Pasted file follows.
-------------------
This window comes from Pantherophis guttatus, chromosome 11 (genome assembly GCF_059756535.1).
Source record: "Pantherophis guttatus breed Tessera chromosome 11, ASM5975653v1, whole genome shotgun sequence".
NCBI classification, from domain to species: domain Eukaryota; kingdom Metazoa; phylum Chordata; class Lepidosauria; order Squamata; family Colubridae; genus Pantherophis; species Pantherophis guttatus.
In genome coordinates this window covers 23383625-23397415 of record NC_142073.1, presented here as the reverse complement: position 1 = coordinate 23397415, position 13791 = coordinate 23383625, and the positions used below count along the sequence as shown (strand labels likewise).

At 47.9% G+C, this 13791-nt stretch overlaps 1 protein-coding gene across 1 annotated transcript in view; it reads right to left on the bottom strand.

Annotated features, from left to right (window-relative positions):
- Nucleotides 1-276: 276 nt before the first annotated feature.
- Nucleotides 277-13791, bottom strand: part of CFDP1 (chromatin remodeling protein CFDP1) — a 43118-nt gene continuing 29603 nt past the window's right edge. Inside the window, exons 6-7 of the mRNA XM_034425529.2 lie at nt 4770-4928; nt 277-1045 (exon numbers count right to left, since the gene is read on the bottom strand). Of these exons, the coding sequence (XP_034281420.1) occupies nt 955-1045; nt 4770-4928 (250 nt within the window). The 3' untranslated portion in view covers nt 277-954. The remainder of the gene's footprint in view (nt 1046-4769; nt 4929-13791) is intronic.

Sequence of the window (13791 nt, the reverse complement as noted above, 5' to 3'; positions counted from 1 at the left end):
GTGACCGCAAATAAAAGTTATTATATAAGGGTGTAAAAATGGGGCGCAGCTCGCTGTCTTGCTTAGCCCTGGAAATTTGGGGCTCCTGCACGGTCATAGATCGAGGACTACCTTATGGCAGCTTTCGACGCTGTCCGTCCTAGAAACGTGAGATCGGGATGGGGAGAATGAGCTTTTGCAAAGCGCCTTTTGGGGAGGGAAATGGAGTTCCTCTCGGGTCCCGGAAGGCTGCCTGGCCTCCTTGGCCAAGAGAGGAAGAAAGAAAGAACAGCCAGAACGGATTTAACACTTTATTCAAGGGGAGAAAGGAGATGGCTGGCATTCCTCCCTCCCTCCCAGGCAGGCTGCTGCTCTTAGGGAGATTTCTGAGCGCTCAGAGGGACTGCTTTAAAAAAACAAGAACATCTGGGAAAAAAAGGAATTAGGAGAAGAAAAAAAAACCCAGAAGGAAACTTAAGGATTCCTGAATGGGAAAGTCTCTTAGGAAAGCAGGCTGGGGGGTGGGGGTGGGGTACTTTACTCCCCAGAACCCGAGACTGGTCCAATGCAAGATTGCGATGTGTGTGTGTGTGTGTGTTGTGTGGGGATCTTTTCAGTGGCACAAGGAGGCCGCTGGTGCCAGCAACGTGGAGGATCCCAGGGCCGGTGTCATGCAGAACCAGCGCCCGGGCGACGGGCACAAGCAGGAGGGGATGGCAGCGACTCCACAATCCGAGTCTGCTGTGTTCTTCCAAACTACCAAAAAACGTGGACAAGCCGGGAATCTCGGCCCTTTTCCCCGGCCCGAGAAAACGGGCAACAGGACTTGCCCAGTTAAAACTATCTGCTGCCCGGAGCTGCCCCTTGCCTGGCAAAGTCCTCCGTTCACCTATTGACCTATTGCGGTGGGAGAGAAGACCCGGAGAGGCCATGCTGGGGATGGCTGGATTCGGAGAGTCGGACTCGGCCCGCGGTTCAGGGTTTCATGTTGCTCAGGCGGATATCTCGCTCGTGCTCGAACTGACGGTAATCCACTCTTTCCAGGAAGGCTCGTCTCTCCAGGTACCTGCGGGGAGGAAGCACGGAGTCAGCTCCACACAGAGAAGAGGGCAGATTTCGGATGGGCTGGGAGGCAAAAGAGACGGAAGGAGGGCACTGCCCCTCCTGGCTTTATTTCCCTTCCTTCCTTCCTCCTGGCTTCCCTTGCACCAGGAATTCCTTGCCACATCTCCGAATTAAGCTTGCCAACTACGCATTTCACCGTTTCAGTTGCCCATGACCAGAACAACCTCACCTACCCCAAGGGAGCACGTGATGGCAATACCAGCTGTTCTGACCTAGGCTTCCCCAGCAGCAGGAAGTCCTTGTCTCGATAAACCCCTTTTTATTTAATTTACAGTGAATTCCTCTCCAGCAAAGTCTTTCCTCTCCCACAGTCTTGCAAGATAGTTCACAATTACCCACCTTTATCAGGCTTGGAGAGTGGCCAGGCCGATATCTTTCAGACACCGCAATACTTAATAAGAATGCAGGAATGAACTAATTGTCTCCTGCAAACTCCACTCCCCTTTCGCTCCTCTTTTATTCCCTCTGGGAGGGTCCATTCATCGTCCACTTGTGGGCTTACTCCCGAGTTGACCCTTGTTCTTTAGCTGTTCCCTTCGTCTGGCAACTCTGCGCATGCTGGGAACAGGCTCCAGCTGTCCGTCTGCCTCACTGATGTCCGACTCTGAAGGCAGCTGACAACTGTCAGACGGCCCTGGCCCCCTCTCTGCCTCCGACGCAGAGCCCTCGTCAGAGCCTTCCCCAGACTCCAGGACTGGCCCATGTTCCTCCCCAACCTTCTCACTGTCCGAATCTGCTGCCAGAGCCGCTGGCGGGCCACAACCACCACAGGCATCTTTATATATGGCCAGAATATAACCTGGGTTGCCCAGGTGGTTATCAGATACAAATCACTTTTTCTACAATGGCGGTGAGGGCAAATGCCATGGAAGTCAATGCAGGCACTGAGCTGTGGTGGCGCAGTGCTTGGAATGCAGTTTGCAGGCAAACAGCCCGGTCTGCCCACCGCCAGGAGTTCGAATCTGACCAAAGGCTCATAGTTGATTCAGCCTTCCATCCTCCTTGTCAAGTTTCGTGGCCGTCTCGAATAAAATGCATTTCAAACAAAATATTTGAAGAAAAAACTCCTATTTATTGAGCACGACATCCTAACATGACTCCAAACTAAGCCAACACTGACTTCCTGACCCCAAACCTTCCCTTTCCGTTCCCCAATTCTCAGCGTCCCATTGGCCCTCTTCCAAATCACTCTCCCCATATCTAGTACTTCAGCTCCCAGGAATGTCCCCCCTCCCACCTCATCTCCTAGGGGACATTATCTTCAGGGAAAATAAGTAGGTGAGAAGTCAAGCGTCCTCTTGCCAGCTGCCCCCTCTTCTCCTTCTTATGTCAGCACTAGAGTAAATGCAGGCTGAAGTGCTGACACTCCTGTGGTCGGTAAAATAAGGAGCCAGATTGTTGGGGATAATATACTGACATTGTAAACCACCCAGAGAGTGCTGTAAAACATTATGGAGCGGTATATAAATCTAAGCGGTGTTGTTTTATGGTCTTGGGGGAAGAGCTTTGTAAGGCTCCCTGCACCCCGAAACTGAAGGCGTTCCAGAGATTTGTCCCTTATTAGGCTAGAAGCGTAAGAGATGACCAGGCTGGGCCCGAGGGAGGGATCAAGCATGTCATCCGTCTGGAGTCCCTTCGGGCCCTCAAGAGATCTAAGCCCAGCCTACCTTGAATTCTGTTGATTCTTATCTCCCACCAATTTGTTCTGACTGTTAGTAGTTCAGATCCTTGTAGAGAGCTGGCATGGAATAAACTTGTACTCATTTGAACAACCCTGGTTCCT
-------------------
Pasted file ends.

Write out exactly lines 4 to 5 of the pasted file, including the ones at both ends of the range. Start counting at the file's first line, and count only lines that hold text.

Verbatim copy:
In genome coordinates this window covers 23383625-23397415 of record NC_142073.1, presented here as the reverse complement: position 1 = coordinate 23397415, position 13791 = coordinate 23383625, and the positions used below count along the sequence as shown (strand labels likewise).

At 47.9% G+C, this 13791-nt stretch overlaps 1 protein-coding gene across 1 annotated transcript in view; it reads right to left on the bottom strand.